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Chapter 30: Oh, Maker
So much hurt on this earth
But you loved me, and I really dared to love you too
Perhaps what I mean to say
Is that it's amazing that your love was mine
Oh, Maker – Janelle Monae
Araminta drew a deep breath, before nervously knocking on the door.
A minute or two passed before it opened, and Arthur Weasley’s weary-looking face peered through the crack.
“Declare yourself!” he said nervously.
“I’m Araminta Gamp-” she began, before falling silent. “You ... you don’t know enough about me for me to be able to prove who I am.” She swallowed. “Um ... You are Arthur Weasley, married to Molly Weasley née Prewett-” she nearly stumbled over the name, but carried on – “you have seven children; William, age ten, Charlie, age eight, Percy, age five, Fred and George, twins, age three, Ronald, age one, and Ginevra Molly, born in August, the first Weasley girl in generations-”
“Okay, I believe you.” He smiled slightly. “I – I don’t really think now is the best time to visit-”
“I know, but I wanted to see Molly.”
“She’s not holding up too well,” he warned, as he pulled the door open. “I’m surprised,” he added, as she crossed the threshold, “that you remember all of our children’s names and ages. I struggle sometimes.”
She tried – and failed – to raise a smile.
“I have a good memory,” she said quietly.
Molly was sitting in the living room, surrounded by photos.
“Someone here to see you, love,” Arthur said gently.
He left them to it, closing the door quietly behind him.
Molly looked up from the photos, and let out the tiniest of gasps.
“Araminta...” she said quietly. “I ... I was just looking through the family albums ... they always were a troublesome pair, you know ... I guess that’s where Fred and George get it from...”
She got to her feet.
“Would you like a cup of tea?”
Araminta wasn’t necessarily in the mood for tea, but she didn’t object, not wanting to upset Molly further. She followed the older woman into the kitchen, and took a seat at the table as Molly busied herself with the teapot. The pot rattled against the lid as her hands shook.
“I always knew this might happen,” she said thickly, standing against the stove with her back to Araminta. “I’m no fool, I knew what danger they were in. I guess in a way they were lucky to live so long, given that poor Louisa and Marlene – oh!”
There was an almighty smash as Molly dropped the lid, and it fell to the floor, shattering into hundreds of pieces.
“Here, let me-”
Araminta got to her feet, as Molly dissolved into hysterical tears.
Araminta dashed round the table and awkwardly put an arm round Molly’s shoulders, pulling out the nearest chair for her to sit in. She sank into an adjacent chair, and wrapped both arms round Molly as she sobbed into her shoulder. Soon she couldn’t tell which tears were Molly’s and which were her own.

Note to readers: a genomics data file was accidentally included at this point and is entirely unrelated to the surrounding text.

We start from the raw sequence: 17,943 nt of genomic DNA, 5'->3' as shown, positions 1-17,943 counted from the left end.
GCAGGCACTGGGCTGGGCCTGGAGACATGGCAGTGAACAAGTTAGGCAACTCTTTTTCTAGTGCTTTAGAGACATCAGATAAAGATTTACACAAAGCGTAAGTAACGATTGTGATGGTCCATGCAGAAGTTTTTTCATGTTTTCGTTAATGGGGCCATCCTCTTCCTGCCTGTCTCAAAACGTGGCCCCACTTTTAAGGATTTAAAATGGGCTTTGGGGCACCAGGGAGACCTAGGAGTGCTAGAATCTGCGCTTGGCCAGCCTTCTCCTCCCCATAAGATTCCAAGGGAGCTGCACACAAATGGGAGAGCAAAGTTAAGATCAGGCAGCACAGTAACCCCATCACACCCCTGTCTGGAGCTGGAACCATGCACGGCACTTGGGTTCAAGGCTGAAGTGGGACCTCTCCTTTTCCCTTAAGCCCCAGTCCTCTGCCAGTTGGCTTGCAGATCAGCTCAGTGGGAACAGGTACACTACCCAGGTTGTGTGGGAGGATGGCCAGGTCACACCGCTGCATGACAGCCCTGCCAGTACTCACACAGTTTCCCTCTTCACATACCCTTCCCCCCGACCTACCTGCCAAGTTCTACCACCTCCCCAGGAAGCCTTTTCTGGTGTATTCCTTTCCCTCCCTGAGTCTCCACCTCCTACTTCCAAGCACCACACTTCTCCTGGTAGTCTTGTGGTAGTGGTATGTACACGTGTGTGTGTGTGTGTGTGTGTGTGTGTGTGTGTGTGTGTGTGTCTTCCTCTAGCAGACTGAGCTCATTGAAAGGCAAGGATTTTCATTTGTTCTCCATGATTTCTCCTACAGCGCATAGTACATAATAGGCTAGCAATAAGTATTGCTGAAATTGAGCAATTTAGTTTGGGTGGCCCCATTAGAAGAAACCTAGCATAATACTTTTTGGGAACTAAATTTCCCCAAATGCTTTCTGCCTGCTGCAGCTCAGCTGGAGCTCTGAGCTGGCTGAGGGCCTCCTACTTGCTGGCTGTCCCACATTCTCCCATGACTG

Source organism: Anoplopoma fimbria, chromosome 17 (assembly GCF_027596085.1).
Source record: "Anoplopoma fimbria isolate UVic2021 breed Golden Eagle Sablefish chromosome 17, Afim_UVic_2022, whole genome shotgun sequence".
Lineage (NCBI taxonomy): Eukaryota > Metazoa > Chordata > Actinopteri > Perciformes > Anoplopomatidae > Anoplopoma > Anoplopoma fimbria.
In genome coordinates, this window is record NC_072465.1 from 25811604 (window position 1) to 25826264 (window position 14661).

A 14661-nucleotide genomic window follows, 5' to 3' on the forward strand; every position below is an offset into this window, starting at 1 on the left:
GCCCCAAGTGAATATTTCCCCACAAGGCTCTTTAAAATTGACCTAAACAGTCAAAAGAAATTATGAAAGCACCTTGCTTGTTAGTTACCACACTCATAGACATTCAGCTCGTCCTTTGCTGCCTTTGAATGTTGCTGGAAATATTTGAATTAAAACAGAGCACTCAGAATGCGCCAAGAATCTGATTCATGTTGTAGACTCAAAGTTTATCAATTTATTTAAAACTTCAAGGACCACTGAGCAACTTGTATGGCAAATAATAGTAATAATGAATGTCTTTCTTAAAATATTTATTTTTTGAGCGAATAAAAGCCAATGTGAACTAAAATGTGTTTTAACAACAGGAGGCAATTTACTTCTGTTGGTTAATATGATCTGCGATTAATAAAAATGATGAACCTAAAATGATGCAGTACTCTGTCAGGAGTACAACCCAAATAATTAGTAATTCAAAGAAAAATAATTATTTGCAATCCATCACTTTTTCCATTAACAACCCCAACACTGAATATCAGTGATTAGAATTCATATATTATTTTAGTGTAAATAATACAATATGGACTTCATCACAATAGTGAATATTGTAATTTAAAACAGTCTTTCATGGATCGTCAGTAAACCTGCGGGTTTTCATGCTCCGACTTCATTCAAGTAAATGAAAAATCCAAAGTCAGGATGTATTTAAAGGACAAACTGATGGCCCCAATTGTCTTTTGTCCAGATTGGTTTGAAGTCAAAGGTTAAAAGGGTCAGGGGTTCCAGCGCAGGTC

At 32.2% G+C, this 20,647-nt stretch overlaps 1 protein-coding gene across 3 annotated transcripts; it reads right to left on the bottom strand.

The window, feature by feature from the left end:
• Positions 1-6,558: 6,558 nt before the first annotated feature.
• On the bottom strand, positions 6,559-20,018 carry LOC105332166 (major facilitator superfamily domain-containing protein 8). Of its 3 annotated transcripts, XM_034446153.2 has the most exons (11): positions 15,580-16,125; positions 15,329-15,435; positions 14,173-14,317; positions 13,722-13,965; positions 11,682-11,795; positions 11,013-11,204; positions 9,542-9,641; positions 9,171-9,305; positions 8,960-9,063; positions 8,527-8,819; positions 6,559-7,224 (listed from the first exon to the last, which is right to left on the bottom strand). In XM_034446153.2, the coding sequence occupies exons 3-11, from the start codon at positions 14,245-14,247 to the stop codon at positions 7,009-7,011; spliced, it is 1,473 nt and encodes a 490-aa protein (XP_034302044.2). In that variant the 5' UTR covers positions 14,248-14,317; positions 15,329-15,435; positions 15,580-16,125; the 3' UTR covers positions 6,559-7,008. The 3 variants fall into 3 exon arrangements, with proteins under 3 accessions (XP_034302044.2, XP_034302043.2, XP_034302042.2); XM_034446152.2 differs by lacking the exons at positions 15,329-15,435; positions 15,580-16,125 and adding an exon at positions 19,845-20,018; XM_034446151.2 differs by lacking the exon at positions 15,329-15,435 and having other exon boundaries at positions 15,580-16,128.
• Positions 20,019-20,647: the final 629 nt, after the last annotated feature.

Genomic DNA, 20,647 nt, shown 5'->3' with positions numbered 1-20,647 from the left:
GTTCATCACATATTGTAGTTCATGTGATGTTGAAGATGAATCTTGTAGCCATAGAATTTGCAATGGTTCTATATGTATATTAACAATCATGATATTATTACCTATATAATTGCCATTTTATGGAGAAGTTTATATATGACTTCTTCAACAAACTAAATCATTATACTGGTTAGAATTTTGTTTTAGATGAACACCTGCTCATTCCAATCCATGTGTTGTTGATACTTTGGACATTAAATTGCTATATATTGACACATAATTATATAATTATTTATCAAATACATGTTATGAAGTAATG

“You really meant something to him, you know,” Molly said thickly, taking Araminta’s free hand in hers. With her other hand, she clumsily took a sip of the tea she’d made.
“He really withdrew into himself when Louisa died, but you ... you put the life back into him again, and I can’t thank you enough for that. Without you, I doubt he’d have coped with Marlene’s death in the way he did, and it would have been so sad if he hadn’t lived to see his little niece.” Her voice cracked; Araminta squeezed her hand comfortingly, and she continued. “I think he loved you, dear, I really do. And after all you did for him, all you did to help him, I can’t think of anyone who deserved that love more.”
Araminta looked down into her teacup guiltily, thinking of all the arguments she and Gideon had had, and how she’d deceived him so cruelly when she’d been an active Death Eater.
“I don’t think I deserved it.” Her voice was almost a whisper.
Molly frowned slightly
“Don’t be silly, dear, why on earth wouldn’t you have deserved it?”
But she didn’t know. Of course she didn’t. And she couldn’t know, not even now that Araminta had well and truly walked away from it all. The betrayal would surely break her heart.
Araminta closed her eyes, forcing back the tears.
“I never loved anybody before I met Gideon,” she said quietly. “But he ... he saw something in me that nobody else, not even I, could see. And that-” She swallowed the lump in her throat. “Your brothers were wonderful people.” She looked back up at Molly. “I really feel honoured to have known them.”
“As do I,” Molly murmured in response.
Araminta suddenly remembered why she’d come. She plunged her hand into her pocket, and pulled out a slightly dented watch.
“This was Fabian’s,” she said, sliding it across the table. “He ... he was wearing it when ... I think he’d want you to have it.”
Molly picked up the watch, and smiled fondly.
“He always was careless with his things,” she said, running her thumb across the dent.
She looked up and met Araminta’s gaze; the younger woman waited in trepidation for the question she’d been dreading, the one she knew not how to reply to – but Molly, with an understanding only two women united by grief could share, merely smiled, and squeezed her hand again.
It was funny, Araminta mused to herself, as her other hand found Gideon’s watch in her robes pocket, how two people like her and Gideon, so alike yet so different, one of them scared of love, the other unaware of it, could have become so dependent upon one another. Yet, in a way, it made sense ... he had taught her how to open her heart, how to love, how to tell the difference between right and wrong, and she had helped him accept his grief and his losses and move on, to keep fighting.
And in return, I shall keep fighting, for you, she thought as she closed her eyes. Even when all I want to do is curl up in a ball and shut out the world, I’ll keep fighting. For you, for Fabian, for Marlene, for Arieda, and for everyone else who has given their lives for this war. I promise you that.
It’s the least you deserve.